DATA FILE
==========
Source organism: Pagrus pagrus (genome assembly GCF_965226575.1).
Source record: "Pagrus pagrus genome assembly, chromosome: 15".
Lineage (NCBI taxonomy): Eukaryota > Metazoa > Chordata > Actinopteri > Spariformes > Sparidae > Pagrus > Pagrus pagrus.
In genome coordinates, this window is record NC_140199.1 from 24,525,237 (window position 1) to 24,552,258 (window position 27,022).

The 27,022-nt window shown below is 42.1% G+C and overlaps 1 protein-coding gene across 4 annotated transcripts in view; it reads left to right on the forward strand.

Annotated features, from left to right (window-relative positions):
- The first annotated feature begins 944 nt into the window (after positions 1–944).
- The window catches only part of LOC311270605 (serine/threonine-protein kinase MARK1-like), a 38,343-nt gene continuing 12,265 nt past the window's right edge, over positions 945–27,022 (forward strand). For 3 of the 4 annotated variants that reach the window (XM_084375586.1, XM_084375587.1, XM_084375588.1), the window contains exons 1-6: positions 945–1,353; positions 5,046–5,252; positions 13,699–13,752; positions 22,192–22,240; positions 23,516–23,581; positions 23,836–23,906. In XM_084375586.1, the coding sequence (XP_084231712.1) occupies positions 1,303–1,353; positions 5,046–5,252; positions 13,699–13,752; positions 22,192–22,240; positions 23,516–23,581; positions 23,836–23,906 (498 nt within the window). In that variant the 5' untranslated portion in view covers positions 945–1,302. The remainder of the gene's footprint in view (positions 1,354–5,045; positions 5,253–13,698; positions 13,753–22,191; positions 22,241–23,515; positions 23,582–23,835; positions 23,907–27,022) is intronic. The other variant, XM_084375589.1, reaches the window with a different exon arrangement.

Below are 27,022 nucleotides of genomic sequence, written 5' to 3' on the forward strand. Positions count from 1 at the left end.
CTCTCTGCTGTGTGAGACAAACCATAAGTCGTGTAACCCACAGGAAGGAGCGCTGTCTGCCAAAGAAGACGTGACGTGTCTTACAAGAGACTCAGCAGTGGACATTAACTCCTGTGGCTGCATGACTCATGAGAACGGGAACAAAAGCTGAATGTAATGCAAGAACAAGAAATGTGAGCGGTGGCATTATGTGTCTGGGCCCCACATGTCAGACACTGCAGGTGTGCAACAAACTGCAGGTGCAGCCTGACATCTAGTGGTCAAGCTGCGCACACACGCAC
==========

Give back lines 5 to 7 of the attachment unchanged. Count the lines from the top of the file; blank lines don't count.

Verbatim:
The 27,022-nt window shown below is 42.1% G+C and overlaps 1 protein-coding gene across 4 annotated transcripts in view; it reads left to right on the forward strand.

Annotated features, from left to right (window-relative positions):
- The first annotated feature begins 944 nt into the window (after positions 1–944).